9/6/18 – Who Draws the Districts?

This November, Coloradans will vote on two ballot initiatives that would dramatically improve how political maps are drawn in our state.

Learn about redistricting reform in Colorado on Thursday, September 6 from 5 – 7 PM at the Irish Snug in Denver.

Every 10 years, states re-draw the boundaries of congressional and legislative districts in a process called redistricting. This is done to reflect changes in population and ensure that everyone is fairly represented.

Unfortunately, politicians have hijacked the redistricting process to create districts that give their party an unfair advantage.

If passed, Amendments Y and Z will create independent redistricting commissions in our state. These commissions will be made up of everyday Coloradans – not politicians – and will create political districts that fairly and equitably represent the communities in our state.

This event is free and open to everyone. Light refreshments will be served and drinks are available for purchase. The Irish Snug is wheelchair accessible.

Redistricting & Gerrymandering

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  1. We need to start with a state law that forbids more than 6 sides to any district and only 90-degree angles can be used at the corners. When it is time to redistrict, the district borders can be adjusted to equalize the number of citizens in each district. Any process that doesn’t include such a rule will end up being a power struggle to re-gerrymander by carving out individual neighborhoods with squiggly lines.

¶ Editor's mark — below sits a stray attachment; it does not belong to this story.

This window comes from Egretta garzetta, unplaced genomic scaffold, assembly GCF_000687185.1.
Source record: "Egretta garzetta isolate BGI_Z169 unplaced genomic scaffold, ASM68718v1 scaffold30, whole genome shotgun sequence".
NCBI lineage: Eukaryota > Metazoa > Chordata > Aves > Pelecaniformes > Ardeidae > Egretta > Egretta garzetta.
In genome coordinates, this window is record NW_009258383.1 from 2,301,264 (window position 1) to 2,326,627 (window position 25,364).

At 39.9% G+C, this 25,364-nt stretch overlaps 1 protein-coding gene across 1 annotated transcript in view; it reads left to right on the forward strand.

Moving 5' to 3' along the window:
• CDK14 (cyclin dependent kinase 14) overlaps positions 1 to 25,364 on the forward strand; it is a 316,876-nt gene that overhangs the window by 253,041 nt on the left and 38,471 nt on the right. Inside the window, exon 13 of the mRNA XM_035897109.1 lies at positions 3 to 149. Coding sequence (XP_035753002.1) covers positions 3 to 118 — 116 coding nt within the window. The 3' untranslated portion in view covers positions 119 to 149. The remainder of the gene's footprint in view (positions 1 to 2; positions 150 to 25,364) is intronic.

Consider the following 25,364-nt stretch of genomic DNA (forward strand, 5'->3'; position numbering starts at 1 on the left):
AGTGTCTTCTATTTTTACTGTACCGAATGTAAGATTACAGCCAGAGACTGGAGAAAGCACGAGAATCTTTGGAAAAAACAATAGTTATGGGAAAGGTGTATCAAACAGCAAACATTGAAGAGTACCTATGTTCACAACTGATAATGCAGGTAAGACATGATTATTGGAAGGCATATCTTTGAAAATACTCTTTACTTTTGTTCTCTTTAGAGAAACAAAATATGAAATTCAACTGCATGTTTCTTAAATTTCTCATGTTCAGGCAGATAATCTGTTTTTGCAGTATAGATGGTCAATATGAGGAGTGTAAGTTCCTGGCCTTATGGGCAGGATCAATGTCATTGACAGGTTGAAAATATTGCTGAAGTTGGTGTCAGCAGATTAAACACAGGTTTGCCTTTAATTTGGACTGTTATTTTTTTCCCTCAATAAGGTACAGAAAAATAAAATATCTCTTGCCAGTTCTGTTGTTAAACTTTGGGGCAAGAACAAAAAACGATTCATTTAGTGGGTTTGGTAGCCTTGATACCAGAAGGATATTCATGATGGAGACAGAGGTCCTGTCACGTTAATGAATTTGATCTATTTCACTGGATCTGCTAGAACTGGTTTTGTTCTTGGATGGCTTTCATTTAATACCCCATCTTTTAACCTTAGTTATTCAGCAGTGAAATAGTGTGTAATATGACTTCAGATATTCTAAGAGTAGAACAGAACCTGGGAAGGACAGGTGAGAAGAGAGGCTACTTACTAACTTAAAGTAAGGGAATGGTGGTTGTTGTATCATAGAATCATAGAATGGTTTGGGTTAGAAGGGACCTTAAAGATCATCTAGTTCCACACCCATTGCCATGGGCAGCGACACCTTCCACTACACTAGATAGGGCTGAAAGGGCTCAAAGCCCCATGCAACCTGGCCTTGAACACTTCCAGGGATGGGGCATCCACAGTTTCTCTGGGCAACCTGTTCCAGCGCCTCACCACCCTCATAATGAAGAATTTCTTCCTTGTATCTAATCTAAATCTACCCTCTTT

How in the world can this process be removed from politics if the committee has equal numbers of GOP, Dems, and indies? The indies are going to lean one way or other and there will be brawling to see who can get the majority of them on their side.

  2. I have two crackpot (no not that crack and that pot) for redistricting. the first is a fair division algorithm. You recall the old You cut and I choose approach that mom’s used to quell size of cake arguments, well there are analogs in math (cf “how to cut a cake fairly” the problem is more complex when n>2) what if you let major parties take turns selecting precincts.to go into districts. The current system is like letting the Eagles get the first 7 draft pick then the patriots getting the next 7 with the browns getting the last 7 .

    An even more crack pottery idea is to use a variation of the Roth kidney transplant matching algorithm.( it’s a bit more complex otherwise I wouldn’t be interested in researching it). Essentially A set of precincts that are dissatisfied with who represents them can move to another district if they can find offsetting precincts that total similar size and are contiguous that want to move into other districts.. ( cf group incentive compatibility in a market with indivisible goods)

  3. For decades Iowa has relied on computerized districts. Legislature mandated “common interests, shared boundaries…etc..”. The non-partisan Legislative Service Bureau’s computer geeks write the program. The Legislature is presented with 3 options with districts clearly defined. They vote…they can turn down either of the first two. If no agreement, the third automatically is adopted.

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